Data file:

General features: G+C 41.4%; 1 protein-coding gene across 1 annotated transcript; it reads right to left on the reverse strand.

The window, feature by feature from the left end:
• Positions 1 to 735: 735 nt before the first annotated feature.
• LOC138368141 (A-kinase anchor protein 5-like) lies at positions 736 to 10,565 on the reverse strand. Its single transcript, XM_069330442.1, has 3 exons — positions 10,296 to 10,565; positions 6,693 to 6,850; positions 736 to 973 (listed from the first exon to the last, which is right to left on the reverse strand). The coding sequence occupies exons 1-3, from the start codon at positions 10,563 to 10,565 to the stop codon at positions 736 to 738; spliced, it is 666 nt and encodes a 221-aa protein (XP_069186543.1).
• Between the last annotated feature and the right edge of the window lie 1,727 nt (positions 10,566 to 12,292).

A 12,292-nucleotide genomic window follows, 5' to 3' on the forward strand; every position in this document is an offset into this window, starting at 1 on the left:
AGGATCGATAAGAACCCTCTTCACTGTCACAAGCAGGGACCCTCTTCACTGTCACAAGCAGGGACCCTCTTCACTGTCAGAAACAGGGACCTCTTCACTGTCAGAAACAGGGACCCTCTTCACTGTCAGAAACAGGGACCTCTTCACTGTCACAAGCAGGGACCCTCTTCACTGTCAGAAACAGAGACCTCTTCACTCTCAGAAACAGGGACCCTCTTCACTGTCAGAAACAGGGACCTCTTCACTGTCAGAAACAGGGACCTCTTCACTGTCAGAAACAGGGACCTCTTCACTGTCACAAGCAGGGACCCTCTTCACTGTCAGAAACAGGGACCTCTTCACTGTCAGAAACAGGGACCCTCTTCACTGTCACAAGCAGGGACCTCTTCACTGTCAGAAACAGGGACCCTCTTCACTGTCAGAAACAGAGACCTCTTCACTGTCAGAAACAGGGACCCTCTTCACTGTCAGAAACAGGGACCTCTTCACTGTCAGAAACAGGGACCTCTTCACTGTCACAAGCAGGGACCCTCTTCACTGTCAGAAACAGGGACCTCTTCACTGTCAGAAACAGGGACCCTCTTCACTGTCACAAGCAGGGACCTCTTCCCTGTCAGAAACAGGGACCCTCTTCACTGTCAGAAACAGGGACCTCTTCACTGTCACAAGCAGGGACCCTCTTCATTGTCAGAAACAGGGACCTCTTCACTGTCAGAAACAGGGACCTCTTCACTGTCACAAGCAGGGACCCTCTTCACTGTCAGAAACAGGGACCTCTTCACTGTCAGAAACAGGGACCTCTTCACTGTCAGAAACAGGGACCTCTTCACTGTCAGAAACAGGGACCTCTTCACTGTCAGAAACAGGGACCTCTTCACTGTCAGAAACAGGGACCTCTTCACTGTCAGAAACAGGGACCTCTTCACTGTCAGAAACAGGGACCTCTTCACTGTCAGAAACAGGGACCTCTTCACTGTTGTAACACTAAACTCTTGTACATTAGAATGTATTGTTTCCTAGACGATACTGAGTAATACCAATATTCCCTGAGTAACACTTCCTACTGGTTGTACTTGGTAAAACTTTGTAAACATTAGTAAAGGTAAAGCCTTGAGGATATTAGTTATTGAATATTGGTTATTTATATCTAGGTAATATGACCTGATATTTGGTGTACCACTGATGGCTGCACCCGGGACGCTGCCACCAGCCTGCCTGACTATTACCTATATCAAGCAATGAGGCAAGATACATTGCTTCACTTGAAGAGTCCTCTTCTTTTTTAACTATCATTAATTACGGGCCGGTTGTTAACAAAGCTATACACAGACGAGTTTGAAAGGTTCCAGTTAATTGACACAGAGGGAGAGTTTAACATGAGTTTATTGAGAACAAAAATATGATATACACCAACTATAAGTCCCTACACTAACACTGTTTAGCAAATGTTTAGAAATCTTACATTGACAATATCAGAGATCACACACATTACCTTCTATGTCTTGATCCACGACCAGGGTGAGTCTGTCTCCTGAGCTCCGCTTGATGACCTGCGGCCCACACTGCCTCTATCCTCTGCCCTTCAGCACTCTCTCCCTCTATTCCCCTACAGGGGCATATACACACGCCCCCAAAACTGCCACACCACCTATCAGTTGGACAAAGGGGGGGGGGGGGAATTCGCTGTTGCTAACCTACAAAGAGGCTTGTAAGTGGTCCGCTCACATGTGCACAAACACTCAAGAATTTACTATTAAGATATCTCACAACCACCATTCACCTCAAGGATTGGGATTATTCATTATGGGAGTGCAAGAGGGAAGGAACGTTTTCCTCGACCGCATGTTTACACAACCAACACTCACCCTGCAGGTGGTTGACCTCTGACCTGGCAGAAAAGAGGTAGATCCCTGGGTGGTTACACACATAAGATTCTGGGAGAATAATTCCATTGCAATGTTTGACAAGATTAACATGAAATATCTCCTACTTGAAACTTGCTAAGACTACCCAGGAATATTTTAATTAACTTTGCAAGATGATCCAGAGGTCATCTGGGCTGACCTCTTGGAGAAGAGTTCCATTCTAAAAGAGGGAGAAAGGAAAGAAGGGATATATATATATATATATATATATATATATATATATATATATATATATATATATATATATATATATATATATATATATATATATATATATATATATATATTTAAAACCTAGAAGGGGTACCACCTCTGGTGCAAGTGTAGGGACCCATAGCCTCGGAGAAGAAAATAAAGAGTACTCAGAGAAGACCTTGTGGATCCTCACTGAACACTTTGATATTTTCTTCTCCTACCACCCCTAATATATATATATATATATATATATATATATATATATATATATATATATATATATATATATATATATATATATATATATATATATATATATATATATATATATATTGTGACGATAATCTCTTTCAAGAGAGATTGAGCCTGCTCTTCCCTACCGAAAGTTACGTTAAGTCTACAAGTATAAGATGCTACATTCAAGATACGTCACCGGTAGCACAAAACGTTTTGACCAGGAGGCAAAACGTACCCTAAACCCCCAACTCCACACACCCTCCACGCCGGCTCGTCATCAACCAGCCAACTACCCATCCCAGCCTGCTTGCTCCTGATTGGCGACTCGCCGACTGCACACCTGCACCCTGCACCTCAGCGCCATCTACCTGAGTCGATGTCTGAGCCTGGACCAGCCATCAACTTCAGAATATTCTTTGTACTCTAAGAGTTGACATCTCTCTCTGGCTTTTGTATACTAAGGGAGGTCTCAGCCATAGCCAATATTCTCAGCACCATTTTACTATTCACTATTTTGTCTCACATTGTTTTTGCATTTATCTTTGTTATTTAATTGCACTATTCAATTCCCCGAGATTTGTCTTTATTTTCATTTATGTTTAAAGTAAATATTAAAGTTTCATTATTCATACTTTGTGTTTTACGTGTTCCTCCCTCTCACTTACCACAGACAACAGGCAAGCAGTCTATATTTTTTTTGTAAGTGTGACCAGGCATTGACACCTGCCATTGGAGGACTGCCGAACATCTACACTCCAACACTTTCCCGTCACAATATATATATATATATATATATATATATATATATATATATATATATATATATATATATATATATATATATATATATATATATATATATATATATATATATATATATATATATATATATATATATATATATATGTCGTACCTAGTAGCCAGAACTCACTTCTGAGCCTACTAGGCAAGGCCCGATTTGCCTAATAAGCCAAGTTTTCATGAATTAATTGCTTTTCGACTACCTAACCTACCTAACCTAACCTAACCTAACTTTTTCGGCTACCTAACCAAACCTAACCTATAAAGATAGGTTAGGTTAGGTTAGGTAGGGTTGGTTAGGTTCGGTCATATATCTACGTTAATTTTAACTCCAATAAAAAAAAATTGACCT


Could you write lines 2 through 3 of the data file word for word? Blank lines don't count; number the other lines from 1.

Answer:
The window, feature by feature from the left end:
• Positions 1 to 735: 735 nt before the first annotated feature.